Country’s rarest bumblebees make a comeback
5 October 2010
The five most threatened bumblebees in England have made an unprecedented comeback this year thanks to environmental work by farmers.
Five threatened species, which include England’s rarest bumblebee the shrill carder bee, have all increased their geographic range in this area after decades of decline. They are now spreading across Kent and into East Sussex and the shrill carder have been seen in areas where it has not been recorded for 25 years.
Environment Minister Richard Benyon said: “Bumblebees play a vital role in helping to produce our food by pollinating crops. The decline in the number of bees is a concern for the long-term future of farming, so it is great to hear that the creation of these wildlife habitats has resulted in increased numbers of so many species of rare bumblebees. These results show the benefit of agri-environment schemes and the role farmers play in protecting and improving our wildlife.”
The increases are the result of environmental work by farmers and other land managers around the coastal wildlife haven of Dungeness and Romney Marsh. Around 50 farms in the area are part of a project launched in January last year being run by the Bumblebee Conservation Trust, Hymettus, Natural England and RSPB to restore the habitat of the short-haired bumblebee in advance of its re-introduction from New Zealand.
Dr Nikki Gammans, who leads the project, said: “We embarked on this project so that we could create the right conditions to bring the short-haired bumblebee back to the UK – but an added benefit is that it has provided a real boost to these five threatened species.
“We hoped that we would begin to see results like this for these species but we really didn’t expect to see it quite so quickly. It’s a great result, and one we’re very excited about. The south of Kent used to have more species of bumblebee than any other UK locality until the declines in the latter half of the 20th century.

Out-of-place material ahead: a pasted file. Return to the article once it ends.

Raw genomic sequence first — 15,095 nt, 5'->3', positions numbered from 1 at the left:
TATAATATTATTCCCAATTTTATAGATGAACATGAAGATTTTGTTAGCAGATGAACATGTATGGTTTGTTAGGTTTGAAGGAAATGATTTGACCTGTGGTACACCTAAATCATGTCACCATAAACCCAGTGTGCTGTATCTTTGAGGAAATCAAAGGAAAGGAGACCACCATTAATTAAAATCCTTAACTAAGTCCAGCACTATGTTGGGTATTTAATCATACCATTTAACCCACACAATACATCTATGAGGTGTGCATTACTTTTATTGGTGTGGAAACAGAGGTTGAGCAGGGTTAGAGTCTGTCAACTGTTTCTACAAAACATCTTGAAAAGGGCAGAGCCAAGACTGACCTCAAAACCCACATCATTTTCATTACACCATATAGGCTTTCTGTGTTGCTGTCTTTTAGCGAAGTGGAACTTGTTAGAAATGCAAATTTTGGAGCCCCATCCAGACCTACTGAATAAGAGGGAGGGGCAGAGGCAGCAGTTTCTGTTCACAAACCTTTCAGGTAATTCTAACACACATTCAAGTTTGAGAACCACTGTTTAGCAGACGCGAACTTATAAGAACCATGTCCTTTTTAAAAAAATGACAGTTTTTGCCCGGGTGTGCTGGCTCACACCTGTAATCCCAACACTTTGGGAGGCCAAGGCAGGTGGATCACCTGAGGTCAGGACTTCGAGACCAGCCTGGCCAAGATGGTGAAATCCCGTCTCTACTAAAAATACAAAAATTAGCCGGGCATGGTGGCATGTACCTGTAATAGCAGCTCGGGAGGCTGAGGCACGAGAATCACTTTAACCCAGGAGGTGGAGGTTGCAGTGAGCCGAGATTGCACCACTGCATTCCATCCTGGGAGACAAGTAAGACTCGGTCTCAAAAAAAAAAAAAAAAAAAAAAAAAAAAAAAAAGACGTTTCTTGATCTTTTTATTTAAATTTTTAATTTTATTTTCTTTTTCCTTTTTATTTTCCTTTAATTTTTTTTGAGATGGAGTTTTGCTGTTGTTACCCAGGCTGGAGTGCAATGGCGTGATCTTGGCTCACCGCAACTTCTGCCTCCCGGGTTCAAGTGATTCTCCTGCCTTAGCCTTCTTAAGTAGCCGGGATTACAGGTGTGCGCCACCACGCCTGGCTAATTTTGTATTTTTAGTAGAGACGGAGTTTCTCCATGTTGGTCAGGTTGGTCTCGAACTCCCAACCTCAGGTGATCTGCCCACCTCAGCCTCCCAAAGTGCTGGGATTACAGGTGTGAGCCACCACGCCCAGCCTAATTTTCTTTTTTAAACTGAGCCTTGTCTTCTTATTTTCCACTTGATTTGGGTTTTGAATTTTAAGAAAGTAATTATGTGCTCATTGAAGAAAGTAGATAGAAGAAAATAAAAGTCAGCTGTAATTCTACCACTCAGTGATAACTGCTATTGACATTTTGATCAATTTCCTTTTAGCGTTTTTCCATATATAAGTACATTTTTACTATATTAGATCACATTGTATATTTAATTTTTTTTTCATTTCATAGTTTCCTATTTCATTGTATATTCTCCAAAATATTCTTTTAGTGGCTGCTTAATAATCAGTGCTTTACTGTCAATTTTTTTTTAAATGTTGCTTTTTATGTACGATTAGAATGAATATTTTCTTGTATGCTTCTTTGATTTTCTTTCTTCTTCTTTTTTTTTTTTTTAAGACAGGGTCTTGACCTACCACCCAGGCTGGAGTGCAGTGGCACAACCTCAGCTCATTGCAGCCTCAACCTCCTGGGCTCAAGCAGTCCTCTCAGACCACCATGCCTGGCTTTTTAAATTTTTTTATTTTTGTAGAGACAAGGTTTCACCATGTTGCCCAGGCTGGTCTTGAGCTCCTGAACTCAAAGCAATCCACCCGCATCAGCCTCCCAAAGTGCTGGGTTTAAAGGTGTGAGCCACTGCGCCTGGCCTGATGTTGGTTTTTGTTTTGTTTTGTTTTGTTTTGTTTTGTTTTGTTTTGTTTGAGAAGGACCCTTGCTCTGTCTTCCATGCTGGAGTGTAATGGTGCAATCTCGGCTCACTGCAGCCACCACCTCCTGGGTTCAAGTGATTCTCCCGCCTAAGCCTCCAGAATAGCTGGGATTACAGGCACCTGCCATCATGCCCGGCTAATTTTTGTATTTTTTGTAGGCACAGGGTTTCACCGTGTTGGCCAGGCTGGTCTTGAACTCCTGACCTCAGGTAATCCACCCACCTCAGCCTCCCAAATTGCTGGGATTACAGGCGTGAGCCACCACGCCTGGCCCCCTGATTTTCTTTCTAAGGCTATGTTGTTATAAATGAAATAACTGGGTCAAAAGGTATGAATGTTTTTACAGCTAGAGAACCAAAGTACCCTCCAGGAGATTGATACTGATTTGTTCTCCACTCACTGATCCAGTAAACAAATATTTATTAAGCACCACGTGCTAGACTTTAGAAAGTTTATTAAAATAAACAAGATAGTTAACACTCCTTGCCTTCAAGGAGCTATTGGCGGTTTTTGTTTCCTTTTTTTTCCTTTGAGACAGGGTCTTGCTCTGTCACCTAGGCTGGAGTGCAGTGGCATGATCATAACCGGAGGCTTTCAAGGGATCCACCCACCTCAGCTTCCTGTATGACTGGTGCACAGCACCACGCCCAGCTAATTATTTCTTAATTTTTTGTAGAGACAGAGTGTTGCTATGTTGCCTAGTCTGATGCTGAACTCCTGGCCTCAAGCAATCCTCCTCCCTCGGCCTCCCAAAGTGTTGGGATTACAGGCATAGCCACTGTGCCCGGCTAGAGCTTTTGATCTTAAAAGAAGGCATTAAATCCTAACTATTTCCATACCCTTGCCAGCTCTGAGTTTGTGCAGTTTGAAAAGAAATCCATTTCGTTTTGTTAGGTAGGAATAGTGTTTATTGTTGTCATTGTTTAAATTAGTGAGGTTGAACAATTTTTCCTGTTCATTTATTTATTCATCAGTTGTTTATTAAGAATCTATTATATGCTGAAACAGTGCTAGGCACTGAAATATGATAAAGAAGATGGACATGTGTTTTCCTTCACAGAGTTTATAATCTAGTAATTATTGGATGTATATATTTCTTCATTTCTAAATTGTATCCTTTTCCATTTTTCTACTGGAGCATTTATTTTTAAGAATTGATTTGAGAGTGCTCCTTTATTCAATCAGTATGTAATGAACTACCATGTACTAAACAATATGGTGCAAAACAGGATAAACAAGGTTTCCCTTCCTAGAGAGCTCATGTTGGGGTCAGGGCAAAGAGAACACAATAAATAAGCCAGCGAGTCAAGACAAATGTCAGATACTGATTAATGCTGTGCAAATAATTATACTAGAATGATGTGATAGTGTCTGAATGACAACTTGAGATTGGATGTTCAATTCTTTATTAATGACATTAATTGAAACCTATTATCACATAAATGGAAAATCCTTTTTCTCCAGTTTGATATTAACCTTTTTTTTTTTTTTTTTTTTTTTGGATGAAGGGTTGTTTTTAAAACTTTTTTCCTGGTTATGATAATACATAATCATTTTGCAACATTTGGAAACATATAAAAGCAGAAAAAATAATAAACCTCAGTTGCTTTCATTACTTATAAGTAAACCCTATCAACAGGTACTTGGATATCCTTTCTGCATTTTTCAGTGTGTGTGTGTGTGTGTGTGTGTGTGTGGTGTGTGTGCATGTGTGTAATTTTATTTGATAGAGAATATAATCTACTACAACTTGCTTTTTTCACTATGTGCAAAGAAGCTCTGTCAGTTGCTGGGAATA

“It is especially heartening news given the worrying overall declines in bee populations in the UK which could have a major impact on the pollination success of crops. Bumblebees pollinate red clover which is grazed by cattle, as well as tomatoes, strawberries, peppers, peas and a range of other fruit and vegetable crops.”
Farmers in the area are a vital part of the project and have put in place measures including pollen and nectar rich flower margins and rotational grazing through environmental stewardship schemes. This has helped create corridors of suitable habitat linking farmland and nature reserves which have allowed the bees to spread out. More than 800 hectares of habitat has been created by farmers through the project.
Larry Cooke from Moneypenny farm, East Sussex, said: “Under my farms agri-environment schemes I have recreated habitat for bumblebees including pollen and nectar strips and red clover hay meadows.
“I am really pleased to hear that rare bumblebees are spreading across our countryside. Bumblebees are vital to the pollination of many of our agricultural crops and for long term farming sustainability. Projects such as this one and Syngenta’s Operation Bumblebee project are working hard to restore habitat and it’s great to see the results”
The next stage of the project is to return the short-haired bumblebee back to the UK. An expedition to New Zealand in mid November is preparing for the translocation of queens next year. The queens will be released at RSPB’s Dungeness reserve, close to the spot where they were last recorded in 1988.
1. The five species which have increased their ranges in Kent and East Sussex this summer are: the large garden/ruderal bumblebee (Bombus ruderatus), the shrill carder bee (Bombus sylvarum), the red shanked carder bee (Bombus ruderarius), the moss carder bee (Bombus muscorum) and the brown banded carder bee (Bombus humilis). They make up five of the UK’s seven bumblebee species included in the Government’s Biodiversity Action Plan. The remaining two are the short-haired bumblebee (Bombus subterraneus), which is extinct in the UK, and the Great Yellow Bumblebee (Bombus distinguendus) which is found in northern Scotland.
2. A colony of short-haired bumblebees (Bombus subterraneus) was originally taken from England to New Zealand in the first refrigerated steam ships by Victorian settlers to help pollinate their crops. But while the species held on in its new home, it suffered major declines in the UK due to habitat loss and was finally declared extinct ten years ago. A planned pilot release in the UK earlier this year was unsuccessful but next year will see the first part of a full scale reintroduction programme over the next four years intended to establish a stable, self sustaining population.